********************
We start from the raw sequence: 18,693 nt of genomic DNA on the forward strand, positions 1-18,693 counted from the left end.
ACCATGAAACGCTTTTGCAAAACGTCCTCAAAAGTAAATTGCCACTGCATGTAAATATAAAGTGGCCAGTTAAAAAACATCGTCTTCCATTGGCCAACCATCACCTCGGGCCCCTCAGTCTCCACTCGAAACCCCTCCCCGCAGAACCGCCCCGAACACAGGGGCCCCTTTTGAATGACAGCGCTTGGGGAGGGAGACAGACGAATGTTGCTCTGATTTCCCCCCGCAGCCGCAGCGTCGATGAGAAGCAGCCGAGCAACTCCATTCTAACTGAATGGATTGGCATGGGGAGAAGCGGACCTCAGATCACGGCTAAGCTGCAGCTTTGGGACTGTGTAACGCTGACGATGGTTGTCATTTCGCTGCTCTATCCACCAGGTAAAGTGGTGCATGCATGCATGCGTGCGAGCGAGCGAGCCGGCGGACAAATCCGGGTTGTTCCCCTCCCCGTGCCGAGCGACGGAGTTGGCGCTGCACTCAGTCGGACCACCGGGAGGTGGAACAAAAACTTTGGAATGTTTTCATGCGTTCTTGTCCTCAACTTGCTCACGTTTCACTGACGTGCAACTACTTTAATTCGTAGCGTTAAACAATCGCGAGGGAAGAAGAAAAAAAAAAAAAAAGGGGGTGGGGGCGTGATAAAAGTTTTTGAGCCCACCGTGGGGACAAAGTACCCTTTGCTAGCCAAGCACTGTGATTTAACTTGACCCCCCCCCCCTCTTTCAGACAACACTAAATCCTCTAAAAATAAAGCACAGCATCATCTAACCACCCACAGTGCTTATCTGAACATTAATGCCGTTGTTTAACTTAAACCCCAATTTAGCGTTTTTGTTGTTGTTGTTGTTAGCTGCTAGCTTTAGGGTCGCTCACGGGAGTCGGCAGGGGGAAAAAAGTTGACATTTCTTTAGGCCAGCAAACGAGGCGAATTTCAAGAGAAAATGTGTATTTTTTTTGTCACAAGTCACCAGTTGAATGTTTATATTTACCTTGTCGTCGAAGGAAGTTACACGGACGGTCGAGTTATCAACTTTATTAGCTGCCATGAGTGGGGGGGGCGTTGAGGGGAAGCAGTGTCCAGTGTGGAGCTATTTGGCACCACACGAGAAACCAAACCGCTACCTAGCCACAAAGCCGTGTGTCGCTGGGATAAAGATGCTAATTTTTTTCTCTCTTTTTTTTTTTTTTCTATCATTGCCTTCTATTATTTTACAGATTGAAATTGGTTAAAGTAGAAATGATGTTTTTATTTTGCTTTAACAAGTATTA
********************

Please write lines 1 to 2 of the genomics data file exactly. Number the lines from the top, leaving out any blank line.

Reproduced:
We start from the raw sequence: 18,693 nt of genomic DNA on the forward strand, positions 1-18,693 counted from the left end.
ACCATGAAACGCTTTTGCAAAACGTCCTCAAAAGTAAATTGCCACTGCATGTAAATATAAAGTGGCCAGTTAAAAAACATCGTCTTCCATTGGCCAACCATCACCTCGGGCCCCTCAGTCTCCACTCGAAACCCCTCCCCGCAGAACCGCCCCGAACACAGGGGCCCCTTTTGAATGACAGCGCTTGGGGAGGGAGACAGACGAATGTTGCTCTGATTTCCCCCCGCAGCCGCAGCGTCGATGAGAAGCAGCCGAGCAACTCCATTCTAACTGAATGGATTGGCATGGGGAGAAGCGGACCTCAGATCACGGCTAAGCTGCAGCTTTGGGACTGTGTAACGCTGACGATGGTTGTCATTTCGCTGCTCTATCCACCAGGTAAAGTGGTGCATGCATGCATGCGTGCGAGCGAGCGAGCCGGCGGACAAATCCGGGTTGTTCCCCTCCCCGTGCCGAGCGACGGAGTTGGCGCTGCACTCAGTCGGACCACCGGGAGGTGGAACAAAAACTTTGGAATGTTTTCATGCGTTCTTGTCCTCAACTTGCTCACGTTTCACTGACGTGCAACTACTTTAATTCGTAGCGTTAAACAATCGCGAGGGAAGAAGAAAAAAAAAAAAAAAGGGGGTGGGGGCGTGATAAAAGTTTTTGAGCCCACCGTGGGGACAAAGTACCCTTTGCTAGCCAAGCACTGTGATTTAACTTGACCCCCCCCCCCTCTTTCAGACAACACTAAATCCTCTAAAAATAAAGCACAGCATCATCTAACCACCCACAGTGCTTATCTGAACATTAATGCCGTTGTTTAACTTAAACCCCAATTTAGCGTTTTTGTTGTTGTTGTTGTTAGCTGCTAGCTTTAGGGTCGCTCACGGGAGTCGGCAGGGGGAAAAAAGTTGACATTTCTTTAGGCCAGCAAACGAGGCGAATTTCAAGAGAAAATGTGTATTTTTTTTGTCACAAGTCACCAGTTGAATGTTTATATTTACCTTGTCGTCGAAGGAAGTTACACGGACGGTCGAGTTATCAACTTTATTAGCTGCCATGAGTGGGGGGGGCGTTGAGGGGAAGCAGTGTCCAGTGTGGAGCTATTTGGCACCACACGAGAAACCAAACCGCTACCTAGCCACAAAGCCGTGTGTCGCTGGGATAAAGATGCTAATTTTTTTCTCTCTTTTTTTTTTTTTTCTATCATTGCCTTCTATTATTTTACAGATTGAAATTGGTTAAAGTAGAAATGATGTTTTTATTTTGCTTTAACAAGTATTA